Top money of the sale went for this 20" x 25Â½" (sight size) oil on panel of The Rape of Europa by Flemish baroque artist Hendrik van Balen (c. 1575-1632), signed and dated 1610. With a repaired and retouched crack in the panel, it sold for $21,850.
Zitan wood and carved jade ruyi scepter with a long silk tassel and form-fitting box, $12,650.
Each of these feather-shaped leaf paintings was only about 5" long. They were painted on the leaves of the Leucadendron argenteum tree, a species indigenous to South Africa. Titles on the backings identified one of the ships as the U.S.S. Lancaster, and the other two illustrations show Cape Town harbor in South Africa. Probably executed by an artist named C.D. Williams, the paintings first surfaced at Bruce Gamage's January 2012 auction. Here they brought $1380. For more about leaf paintings, see Paintings on Leucadendron Argenteum by A.J. Peluso, Jr. in the December 2010 M.A.D. Sisco photo.
A 25Â½" x 30Â½" oil on canvas by Walter Emerson Baum had two titles, Quakertown and Drifted Streets. It sold for $11,500.
Thomaston Place Auction Galleries, Thomaston, Maine
by Mark Sisco
Photos courtesy Thomaston Place Auction Galleries
As we've seen so often in the past few years, Asian artworks are coming on strong. At the Thomaston Place Auction Galleries offering in Thomaston, Maine, on June 9 and 10, jade, bronzes, and other Orientalia dominated the high end, mixed in with some solid western artworks.
One of the sale's leaders was a snuff bottle in translucent white jade with a low-relief carving of a woman gazing into a hand mirror under a background of cherry blossoms. It was signed with four rows of Chinese characters and had a coral spoon top with an 18k gold pendant mount. Estimated at $6000/8000, it more than doubled that amount, finishing at $20,700 (includes buyer's premium).
Here also was the second ruyi scepter to break the five-figure mark at a Maine auction within the space of a few weeks. This one was made mostly of zitan wood (a highly valued subspecies of rosewood), probably late 18th or early 19th century, inset with white jade and precious stones. With a long silk tassel and a fitted box, it topped the $6000/8000 estimate at $12,650.
Some important artworks finished in the five figures as well. A 25Â½" x 30Â½" (sight size) oil on canvas by Pennsylvania artist Walter Emerson Baum (1884-1956) was signed lower left and titled Quakertown on the reverse. It also had a label from the Woodmere Gallery, Chestnut Hill, Pennsylvania, that gave it a second title of Drifted Streets. Baum spent his entire life in the environs of Sellersville, Bucks County, Pennsylvania, painting landscapes and architectural scenes of the area. This one passed the $5000/7000 estimate by a solid margin, finishing at $11,500.
A watercolor and gouache by French artist Jehan Georges Vibert (1840-1902), signed "J.G. Vibert" lower right, showed a choir of monks serenading a red-robed cardinal, who appears to be either totally enraptured or bored to death by the music. Richly detailed and framed in a molded gilt gesso frame, it fell squarely within the estimate for $12,650. Around 1867, Vibert turned his attention to genre scenes, often featuring clergymen, usually in satirical or humorous situations such as this one.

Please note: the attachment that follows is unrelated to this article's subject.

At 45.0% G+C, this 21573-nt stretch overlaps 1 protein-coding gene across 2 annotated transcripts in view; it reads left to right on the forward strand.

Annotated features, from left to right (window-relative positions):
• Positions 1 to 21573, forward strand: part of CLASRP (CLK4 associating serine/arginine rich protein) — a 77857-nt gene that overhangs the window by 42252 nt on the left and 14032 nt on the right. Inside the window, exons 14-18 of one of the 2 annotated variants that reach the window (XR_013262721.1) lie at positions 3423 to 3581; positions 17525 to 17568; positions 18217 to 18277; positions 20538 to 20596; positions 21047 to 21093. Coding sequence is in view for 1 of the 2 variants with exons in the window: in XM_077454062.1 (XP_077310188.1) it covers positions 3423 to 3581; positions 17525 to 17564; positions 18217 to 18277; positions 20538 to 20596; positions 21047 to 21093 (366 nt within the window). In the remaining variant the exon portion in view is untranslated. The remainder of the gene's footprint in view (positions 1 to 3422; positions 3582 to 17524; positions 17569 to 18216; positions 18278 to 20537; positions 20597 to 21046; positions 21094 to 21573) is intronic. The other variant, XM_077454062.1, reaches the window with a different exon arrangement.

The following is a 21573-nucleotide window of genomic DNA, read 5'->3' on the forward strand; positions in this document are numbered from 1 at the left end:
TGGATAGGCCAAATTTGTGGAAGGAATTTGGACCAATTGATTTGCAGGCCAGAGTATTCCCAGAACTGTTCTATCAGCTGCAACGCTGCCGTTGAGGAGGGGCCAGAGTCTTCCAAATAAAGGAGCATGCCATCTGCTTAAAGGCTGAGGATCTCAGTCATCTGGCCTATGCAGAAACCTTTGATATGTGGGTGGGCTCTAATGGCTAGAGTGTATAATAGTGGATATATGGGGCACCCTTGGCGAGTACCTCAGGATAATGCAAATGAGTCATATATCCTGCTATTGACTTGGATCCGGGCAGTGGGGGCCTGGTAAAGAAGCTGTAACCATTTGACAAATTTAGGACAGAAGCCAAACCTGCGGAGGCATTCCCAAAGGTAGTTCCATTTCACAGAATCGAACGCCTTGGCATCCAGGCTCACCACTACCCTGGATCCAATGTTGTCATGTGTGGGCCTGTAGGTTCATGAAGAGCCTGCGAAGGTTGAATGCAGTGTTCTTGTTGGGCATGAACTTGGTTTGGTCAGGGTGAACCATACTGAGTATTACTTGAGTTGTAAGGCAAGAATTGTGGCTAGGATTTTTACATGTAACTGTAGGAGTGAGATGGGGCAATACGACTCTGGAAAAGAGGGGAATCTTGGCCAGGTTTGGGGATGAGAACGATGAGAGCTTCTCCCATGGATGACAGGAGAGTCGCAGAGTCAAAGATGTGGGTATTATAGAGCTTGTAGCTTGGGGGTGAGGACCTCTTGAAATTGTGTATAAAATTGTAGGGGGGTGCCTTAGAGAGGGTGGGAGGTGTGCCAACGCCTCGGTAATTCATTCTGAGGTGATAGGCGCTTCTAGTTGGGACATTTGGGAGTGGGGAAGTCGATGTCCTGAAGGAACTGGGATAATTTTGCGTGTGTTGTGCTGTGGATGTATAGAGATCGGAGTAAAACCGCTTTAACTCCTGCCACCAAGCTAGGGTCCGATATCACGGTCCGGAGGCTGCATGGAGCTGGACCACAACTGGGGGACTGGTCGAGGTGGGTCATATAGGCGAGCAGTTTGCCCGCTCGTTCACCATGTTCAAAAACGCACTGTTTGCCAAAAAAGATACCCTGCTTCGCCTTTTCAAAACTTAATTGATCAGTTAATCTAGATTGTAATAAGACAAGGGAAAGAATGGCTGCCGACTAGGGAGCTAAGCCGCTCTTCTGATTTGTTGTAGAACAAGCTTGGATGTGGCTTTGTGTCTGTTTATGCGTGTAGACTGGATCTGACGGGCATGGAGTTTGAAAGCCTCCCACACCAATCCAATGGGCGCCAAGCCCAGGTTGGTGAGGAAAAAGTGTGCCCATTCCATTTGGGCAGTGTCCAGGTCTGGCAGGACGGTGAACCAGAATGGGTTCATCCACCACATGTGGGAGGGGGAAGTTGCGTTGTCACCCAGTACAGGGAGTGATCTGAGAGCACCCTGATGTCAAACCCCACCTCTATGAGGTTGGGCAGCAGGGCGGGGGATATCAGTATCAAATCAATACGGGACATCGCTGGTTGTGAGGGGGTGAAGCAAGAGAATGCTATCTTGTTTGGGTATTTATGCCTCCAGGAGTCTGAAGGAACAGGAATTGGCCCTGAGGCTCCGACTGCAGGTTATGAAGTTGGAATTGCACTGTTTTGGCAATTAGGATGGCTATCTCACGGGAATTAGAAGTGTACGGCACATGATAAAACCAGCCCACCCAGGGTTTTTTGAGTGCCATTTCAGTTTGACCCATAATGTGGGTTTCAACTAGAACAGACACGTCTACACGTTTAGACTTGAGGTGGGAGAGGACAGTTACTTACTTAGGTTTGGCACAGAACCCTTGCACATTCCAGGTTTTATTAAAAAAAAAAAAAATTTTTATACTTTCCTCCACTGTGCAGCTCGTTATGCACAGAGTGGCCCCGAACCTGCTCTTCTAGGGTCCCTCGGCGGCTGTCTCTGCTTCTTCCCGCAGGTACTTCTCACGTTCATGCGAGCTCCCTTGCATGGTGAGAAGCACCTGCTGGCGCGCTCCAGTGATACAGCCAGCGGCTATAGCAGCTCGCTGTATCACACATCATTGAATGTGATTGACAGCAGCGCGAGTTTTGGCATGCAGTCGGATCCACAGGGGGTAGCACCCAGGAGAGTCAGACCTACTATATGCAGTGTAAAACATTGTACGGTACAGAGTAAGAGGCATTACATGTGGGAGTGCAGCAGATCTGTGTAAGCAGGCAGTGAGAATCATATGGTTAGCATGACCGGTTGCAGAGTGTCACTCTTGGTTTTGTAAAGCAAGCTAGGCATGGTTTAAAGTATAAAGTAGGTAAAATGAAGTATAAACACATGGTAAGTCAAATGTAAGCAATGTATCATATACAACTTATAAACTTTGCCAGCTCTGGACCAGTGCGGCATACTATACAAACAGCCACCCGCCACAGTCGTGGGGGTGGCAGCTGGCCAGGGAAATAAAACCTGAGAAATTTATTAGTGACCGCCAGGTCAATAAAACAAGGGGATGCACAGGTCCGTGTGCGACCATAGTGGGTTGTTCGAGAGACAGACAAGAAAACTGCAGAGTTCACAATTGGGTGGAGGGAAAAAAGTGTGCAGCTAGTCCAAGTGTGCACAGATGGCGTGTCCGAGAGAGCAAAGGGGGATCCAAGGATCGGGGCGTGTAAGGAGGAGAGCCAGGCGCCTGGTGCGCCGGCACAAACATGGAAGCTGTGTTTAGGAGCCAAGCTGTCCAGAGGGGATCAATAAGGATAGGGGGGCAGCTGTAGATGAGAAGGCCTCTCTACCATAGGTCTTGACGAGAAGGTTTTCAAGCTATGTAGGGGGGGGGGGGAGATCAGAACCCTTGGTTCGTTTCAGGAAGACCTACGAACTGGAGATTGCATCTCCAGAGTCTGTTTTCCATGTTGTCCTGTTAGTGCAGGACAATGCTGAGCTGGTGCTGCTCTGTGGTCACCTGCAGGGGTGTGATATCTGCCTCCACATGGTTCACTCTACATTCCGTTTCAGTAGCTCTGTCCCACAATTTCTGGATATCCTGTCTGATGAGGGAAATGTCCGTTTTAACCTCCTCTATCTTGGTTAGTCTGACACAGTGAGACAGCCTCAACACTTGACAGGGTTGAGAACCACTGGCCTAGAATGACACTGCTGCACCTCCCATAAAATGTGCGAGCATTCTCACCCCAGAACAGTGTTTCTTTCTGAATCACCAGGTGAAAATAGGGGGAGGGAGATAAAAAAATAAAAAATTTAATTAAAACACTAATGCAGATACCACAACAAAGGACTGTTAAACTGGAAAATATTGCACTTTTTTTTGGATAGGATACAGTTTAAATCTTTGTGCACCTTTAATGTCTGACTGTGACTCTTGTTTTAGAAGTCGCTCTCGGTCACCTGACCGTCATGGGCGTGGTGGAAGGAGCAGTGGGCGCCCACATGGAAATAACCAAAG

A ship portrait in gouache had some solid Maine maritime history behind it. According to the catalog listing, the five-masted schooner Frank M. Deering was built at the G.G. Deering Company shipyard in Bath, Maine. She was wrecked in a heavy storm on February 6, 1923, and was the sister ship of the Carroll A. Deering, which mysteriously lost its crew and was wrecked in the Bermuda Triangle in 1921. This portrait of the Frank M. Deering sold well at $5462.50 (est. $1500/1800).
Bridging the Orientalia and the art sections was a Chinese watercolor on paper by Xu Beihong (1895-1953) of a cat perched on a rock or wood outcropping. Beihong was born in Yixing, China. He was highly skilled in western art, producing large-scale oil paintings with Chinese themes. He was also known as a master of shuimohua or Chinese ink paintings, often combining Chinese ink techniques with western style and methods.
One of his most important works was a 1939 oil painting, Put Down Your Whip. It was inspired by a street drama about a young girl who escapes from Japanese-occupied northern China and earns her living as a street performer. He painted a life-size work of the actress Wang Ying in the role, and it was exhibited many times during Beihong's life. Eventually it sold at a Sotheby's Hong Kong auction in 2007 for about $9.2 million. The work sold here was one of his shuimohua paintings, and it sold for just over half the low estimate at $14,375.
For more information, call (207) 354-8141 or visit the Web site (www.thomastonauction.com).
This ship portrait in gouache of the ill-fated five-masted schooner Frank M. Deering, wrecked in 1923, sold for $5462.50.
This 19" tall Chinese wucai lidded jar painted with immortal figures in flight, estimated at a mere $1000/1500, sold for $13,800.
Chinese shuimohua ink and watercolor painting of a cat contemplating a butterfly by Xu Beihong (1895-1953), $14,375 (est. $25,000/30,000). Sisco photo.
Snuff bottle in translucent white jade, low relief-carved with the figure of a woman peering into a mirror, $20,700.
A ponderous 19th-century Chinese partners' desk easily crushed the $3000/5000 estimate to finish at $14,950. It had three large stone panels set into the top surface. It was bordered in mitered trim, had eight drawers per side, and had flush-mounted brass hardware. Sisco photo.